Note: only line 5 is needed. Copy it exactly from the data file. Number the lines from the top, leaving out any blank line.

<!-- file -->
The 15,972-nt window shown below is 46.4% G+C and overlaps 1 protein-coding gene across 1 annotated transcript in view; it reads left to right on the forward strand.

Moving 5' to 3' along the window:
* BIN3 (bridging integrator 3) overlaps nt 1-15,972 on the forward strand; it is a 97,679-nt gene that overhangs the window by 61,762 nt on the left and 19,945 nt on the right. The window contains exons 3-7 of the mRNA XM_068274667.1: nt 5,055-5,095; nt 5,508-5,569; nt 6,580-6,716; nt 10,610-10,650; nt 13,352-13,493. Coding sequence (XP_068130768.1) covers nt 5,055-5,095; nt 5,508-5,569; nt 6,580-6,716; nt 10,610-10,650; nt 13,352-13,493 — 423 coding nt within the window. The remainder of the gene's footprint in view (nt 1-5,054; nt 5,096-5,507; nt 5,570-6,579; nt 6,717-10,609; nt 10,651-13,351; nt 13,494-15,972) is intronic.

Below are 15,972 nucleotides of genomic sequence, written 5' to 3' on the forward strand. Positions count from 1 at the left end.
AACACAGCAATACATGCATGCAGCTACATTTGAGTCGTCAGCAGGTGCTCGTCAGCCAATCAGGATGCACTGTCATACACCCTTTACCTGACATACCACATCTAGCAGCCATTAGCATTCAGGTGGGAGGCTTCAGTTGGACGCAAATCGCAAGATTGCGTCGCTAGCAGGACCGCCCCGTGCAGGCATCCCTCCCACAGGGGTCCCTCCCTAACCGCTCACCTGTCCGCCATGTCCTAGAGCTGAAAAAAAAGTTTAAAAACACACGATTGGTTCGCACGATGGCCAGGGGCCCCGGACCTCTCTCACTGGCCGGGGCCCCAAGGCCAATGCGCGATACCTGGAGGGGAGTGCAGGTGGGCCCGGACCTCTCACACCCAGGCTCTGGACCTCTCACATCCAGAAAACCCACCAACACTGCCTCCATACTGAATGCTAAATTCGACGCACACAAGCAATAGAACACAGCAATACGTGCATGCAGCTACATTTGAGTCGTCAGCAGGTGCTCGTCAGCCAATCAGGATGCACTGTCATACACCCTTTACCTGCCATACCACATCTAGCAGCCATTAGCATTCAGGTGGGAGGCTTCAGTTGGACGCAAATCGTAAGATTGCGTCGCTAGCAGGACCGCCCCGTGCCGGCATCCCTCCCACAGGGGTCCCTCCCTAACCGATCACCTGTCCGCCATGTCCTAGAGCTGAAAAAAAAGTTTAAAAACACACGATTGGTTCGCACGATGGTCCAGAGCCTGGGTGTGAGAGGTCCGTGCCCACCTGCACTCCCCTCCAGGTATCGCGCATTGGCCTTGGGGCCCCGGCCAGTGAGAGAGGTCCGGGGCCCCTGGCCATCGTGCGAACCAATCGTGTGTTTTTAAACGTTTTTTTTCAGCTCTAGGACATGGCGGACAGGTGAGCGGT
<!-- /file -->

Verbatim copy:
AACACAGCAATACATGCATGCAGCTACATTTGAGTCGTCAGCAGGTGCTCGTCAGCCAATCAGGATGCACTGTCATACACCCTTTACCTGACATACCACATCTAGCAGCCATTAGCATTCAGGTGGGAGGCTTCAGTTGGACGCAAATCGCAAGATTGCGTCGCTAGCAGGACCGCCCCGTGCAGGCATCCCTCCCACAGGGGTCCCTCCCTAACCGCTCACCTGTCCGCCATGTCCTAGAGCTGAAAAAAAAGTTTAAAAACACACGATTGGTTCGCACGATGGCCAGGGGCCCCGGACCTCTCTCACTGGCCGGGGCCCCAAGGCCAATGCGCGATACCTGGAGGGGAGTGCAGGTGGGCCCGGACCTCTCACACCCAGGCTCTGGACCTCTCACATCCAGAAAACCCACCAACACTGCCTCCATACTGAATGCTAAATTCGACGCACACAAGCAATAGAACACAGCAATACGTGCATGCAGCTACATTTGAGTCGTCAGCAGGTGCTCGTCAGCCAATCAGGATGCACTGTCATACACCCTTTACCTGCCATACCACATCTAGCAGCCATTAGCATTCAGGTGGGAGGCTTCAGTTGGACGCAAATCGTAAGATTGCGTCGCTAGCAGGACCGCCCCGTGCCGGCATCCCTCCCACAGGGGTCCCTCCCTAACCGATCACCTGTCCGCCATGTCCTAGAGCTGAAAAAAAAGTTTAAAAACACACGATTGGTTCGCACGATGGTCCAGAGCCTGGGTGTGAGAGGTCCGTGCCCACCTGCACTCCCCTCCAGGTATCGCGCATTGGCCTTGGGGCCCCGGCCAGTGAGAGAGGTCCGGGGCCCCTGGCCATCGTGCGAACCAATCGTGTGTTTTTAAACGTTTTTTTTCAGCTCTAGGACATGGCGGACAGGTGAGCGGT